Tom Holloway

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Tom Holloway is an award-winning Australian playwright currently based in Melbourne.

Education[edit]

After attending University in Tasmania, Holloway studied playwriting at Sydney's National Institute of Dramatic Art in 2001, as well as at London's Royal Court Theatre International Playwriting Studio in 2006.[1]

Plays[edit]

Holloway's plays have been performed across Australia and internationally, including "Beyond the Neck" at Belvoir St Theatre (2007), "Red Sky Morning" at Red Stitch Theatre (2008-9) and regional tour, and "Don't Say The Words" (2009) and "And No More Shall We Part" (2011) at Griffin Theatre Company, Sydney, and Hampstead Theatre, London.[2]

In February 2011, his play "Fatherland" received its debut at the Gate Theatre in London. In early 2012 he officially denied being the voice behind the controversial playwright Nils Wangerin. Although Holloway continued to highlight the link between Saddam Hussein's death and the end of Wangerin's output, he insisted all other questions about Wangerin should be directed to English playwright John Donnolly. 'The only man that knows the real truth behind Wangerin's identity'.

Style[edit]

Holloway has likened aspects of his work to postdramatic theatre. On "Love Me Tender", he said: "There's been a big push away from story the last ten years in this movement called ‘post-dramatic theatre'. They're very fragmented and experimental, these plays... I'm taking what I love about those plays and feeding narrative back into it.".[3]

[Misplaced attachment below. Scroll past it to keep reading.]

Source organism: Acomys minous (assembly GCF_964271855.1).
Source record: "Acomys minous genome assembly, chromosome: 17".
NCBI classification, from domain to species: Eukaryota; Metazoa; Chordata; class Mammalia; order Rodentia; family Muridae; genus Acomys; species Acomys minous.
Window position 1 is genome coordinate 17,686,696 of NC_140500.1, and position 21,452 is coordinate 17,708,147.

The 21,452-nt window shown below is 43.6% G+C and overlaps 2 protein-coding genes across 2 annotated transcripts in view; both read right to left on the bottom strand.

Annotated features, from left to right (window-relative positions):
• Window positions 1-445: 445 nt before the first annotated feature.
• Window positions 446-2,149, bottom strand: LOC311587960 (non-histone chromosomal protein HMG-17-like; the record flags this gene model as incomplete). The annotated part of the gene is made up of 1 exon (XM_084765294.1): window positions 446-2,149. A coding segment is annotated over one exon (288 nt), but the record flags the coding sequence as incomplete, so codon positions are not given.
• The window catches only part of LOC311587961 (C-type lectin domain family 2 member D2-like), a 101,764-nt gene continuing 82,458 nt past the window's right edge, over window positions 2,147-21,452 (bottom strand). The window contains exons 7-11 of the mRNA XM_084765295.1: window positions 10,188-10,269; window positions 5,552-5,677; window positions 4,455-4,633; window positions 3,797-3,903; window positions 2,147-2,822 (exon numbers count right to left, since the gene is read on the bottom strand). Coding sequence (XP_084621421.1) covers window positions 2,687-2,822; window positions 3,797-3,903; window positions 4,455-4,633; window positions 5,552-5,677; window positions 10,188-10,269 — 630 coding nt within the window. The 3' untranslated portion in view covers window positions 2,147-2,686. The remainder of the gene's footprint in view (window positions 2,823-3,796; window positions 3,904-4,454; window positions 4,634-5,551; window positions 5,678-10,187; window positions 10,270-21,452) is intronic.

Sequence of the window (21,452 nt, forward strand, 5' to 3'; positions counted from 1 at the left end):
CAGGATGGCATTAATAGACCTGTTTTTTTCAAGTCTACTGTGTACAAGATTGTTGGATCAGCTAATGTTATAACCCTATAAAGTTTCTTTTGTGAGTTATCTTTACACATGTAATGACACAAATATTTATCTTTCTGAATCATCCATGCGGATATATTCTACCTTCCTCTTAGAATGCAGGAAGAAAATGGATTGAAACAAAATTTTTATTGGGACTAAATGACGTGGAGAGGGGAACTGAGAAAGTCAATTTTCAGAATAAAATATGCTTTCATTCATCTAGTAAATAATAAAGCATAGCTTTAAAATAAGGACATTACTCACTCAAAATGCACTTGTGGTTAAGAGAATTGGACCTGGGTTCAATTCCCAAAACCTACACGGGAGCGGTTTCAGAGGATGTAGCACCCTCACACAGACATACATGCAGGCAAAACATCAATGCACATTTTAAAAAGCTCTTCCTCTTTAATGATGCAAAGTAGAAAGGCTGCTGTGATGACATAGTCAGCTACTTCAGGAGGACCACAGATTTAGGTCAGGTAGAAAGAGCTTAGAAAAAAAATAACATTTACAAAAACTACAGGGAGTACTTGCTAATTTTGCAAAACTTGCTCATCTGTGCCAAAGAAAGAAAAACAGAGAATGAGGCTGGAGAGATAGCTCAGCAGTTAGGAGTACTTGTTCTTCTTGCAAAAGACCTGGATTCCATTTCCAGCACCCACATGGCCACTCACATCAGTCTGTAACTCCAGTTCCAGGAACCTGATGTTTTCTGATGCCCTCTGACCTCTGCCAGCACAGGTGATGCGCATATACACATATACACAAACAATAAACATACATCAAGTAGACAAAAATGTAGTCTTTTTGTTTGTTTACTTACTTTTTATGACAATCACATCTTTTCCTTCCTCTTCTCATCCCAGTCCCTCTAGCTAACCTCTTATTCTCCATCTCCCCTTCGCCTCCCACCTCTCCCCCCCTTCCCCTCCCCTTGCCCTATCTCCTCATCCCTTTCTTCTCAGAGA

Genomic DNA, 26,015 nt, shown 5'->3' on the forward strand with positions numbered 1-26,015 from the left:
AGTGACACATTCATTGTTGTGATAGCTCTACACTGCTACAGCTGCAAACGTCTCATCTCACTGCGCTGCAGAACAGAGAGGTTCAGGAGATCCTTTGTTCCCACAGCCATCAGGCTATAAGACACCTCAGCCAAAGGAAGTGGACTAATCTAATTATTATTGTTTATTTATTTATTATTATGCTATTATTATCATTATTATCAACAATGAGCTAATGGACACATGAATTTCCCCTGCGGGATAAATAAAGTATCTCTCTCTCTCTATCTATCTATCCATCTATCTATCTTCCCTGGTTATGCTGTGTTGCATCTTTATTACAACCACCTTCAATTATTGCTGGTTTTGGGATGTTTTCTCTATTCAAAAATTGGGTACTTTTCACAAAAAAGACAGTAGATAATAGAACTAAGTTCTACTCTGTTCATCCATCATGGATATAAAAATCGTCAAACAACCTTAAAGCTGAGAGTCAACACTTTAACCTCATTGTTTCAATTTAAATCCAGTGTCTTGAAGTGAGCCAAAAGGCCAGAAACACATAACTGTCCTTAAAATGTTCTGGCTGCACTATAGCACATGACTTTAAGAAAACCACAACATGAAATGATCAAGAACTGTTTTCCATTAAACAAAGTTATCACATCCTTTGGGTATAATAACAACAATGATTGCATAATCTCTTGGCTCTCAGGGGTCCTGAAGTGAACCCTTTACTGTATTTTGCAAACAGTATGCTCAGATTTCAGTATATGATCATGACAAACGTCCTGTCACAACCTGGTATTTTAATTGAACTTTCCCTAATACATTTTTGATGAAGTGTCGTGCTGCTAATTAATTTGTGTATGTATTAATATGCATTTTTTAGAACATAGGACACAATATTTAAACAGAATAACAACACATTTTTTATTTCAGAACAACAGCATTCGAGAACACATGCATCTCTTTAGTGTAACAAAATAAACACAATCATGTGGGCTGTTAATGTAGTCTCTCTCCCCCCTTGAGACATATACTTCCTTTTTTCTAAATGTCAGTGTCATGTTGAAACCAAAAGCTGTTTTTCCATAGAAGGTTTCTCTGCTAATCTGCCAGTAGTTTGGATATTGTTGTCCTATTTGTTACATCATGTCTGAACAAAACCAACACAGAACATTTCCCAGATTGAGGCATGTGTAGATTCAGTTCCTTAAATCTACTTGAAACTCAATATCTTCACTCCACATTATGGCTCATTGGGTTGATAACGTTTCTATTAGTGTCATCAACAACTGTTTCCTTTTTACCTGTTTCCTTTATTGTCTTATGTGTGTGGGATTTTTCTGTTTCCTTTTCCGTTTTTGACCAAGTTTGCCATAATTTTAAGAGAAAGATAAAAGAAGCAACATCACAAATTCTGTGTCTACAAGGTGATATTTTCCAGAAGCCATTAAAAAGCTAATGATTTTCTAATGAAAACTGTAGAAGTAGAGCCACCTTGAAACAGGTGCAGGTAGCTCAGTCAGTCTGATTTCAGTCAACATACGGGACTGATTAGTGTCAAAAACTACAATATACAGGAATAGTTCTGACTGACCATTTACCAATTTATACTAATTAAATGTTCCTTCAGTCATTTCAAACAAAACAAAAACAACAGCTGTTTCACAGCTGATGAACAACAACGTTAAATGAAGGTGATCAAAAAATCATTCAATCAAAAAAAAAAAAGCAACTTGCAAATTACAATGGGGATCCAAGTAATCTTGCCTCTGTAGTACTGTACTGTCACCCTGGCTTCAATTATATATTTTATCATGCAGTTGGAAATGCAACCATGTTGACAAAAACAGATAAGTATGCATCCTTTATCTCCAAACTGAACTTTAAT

Awards[edit]

"Beyond the Neck" received a 2008 AWGIE Award for Best Stage Play.[4]

"Red Sky Morning" was awarded an R.E. Ross Trust Script Award and a Green Room Award for Best New Play.[5]

In 2010, "And No More Shall We Part" received the Victorian Premier's Literary Awards Louis Esson Prize for Drama.[6] and the 2010 AWGIE Award for Best Stage Play

In 2011 his play Faces Look Ugly won the Max Afford Award.

He has also been shortlisted for the 2011 AWGIE, the 2009 NSW Premier's Literary Award, the 2011 WA Premier's Literary Award and the 2008 and 2009 Patrick White Awards.

References[edit]